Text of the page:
As I’ve argued elsewhere, the most important information on your resume actually has nothing to do with law at all — it’s your hobbies and interests. If well selected, these can fill a good chunk of time in an interview and allow you to make a more human connection with the interviewer. However…you have to actually do these things! I once asked a candidate what kind of cooking he enjoyed, and he looked at me blankly until I showed him the Interests section of his resume, which listed “cooking” as an interest. Turns out he didn’t cook at all, which was somewhat confusing (and made me wonder who wrote his resume!).
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8 :: Explain me does Customer Advocacy live in marketing or in the customer care organization?

My guess is 90% of advocacy teams live in marketing. That’s because marketing has the budget and if the top priority is to generate leads that's where advocacy probably belongs. At Crimson, advocacy lives in the client services organization alongside support, coaching, professional services and most important the Customer Success team.

I have had the opportunity to manage advocacy programs that lived in marketing and client services and have to say that client services is the place to be. For a new program, it is especially important for advocacy to be close to the people working directly with customers.
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9 :: Explain me what is your strategy for bringing progressives together? What is your vision for the left?

We take progressive opposition that attempts to divide us up by creating divisive narratives that focus on our differences, and we flip it on its head. We must strategically utilize empathy and intersectionality to transform our diversity into a strength. When we dedicate our energy to identifying commonalities while respecting our differences, we can galvanize our base. To accomplish this, we need leaders that not only communicate the importance of common ground, but model it as well.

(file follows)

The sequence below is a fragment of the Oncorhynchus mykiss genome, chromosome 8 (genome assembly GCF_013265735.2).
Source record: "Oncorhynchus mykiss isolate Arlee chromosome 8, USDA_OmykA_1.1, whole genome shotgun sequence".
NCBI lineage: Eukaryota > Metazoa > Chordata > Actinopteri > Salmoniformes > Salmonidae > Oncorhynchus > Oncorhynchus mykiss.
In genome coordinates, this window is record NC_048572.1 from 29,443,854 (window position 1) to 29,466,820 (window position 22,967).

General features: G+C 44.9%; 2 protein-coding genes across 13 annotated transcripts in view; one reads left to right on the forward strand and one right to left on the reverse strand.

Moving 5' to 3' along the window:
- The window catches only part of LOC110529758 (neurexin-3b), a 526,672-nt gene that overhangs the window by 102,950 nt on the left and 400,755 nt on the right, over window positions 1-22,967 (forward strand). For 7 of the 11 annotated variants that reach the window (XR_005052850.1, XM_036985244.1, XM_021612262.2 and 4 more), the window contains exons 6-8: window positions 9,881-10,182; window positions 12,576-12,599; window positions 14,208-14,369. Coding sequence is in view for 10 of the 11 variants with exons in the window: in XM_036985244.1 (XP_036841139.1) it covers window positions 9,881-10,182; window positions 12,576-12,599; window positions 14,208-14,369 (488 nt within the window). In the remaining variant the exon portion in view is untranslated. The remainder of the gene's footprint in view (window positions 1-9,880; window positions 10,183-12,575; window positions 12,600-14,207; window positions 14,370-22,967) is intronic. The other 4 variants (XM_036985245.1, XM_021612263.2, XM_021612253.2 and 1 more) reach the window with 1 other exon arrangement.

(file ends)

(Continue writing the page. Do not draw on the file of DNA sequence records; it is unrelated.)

Intersectionality means that, as progressives, we must recognize that once we better acknowledge the differences among us, the better we will understand how to empower the diverse subgroups within our movement. Once this occurs, our opposition cannot marginalize our efforts, because each and every fight includes a diverse base bringing with them the multiple perspectives and skills needed to create systemic change. Once we fight just as hard for each other as we do for our singular issues, all issues progressives are fighting for will be addressed and changed.
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10 :: Tell us what are the warning signs that your child might need a special education plan?

My rule of thumb is that if a parent is worried about their child, they should consult with their child’s doctor and teachers to determine whether a more thorough evaluation would be helpful. If a parent requests a special education evaluation, the school district is required to provide them with a Consent to Evaluate form. Once the consent form is signed, the district has 30 school days to conduct the evaluations in any and all areas of suspected need and to convene a Team meeting to determine eligibility. Within 45 school days of the signing of the consent form, the Team has to provide the parent either with an IEP or a Notice of Refusal to Act (i.e. denial of eligibility). Parents can then accept or reject (in whole or in part) the IEP as proposed. They can also reject the denial of eligibility. Upon receipt of a rejection of any sort, the district is required to notify the state within five days and parents can avail themselves of the Bureau of Special Education Appeals dispute resolution options and resources.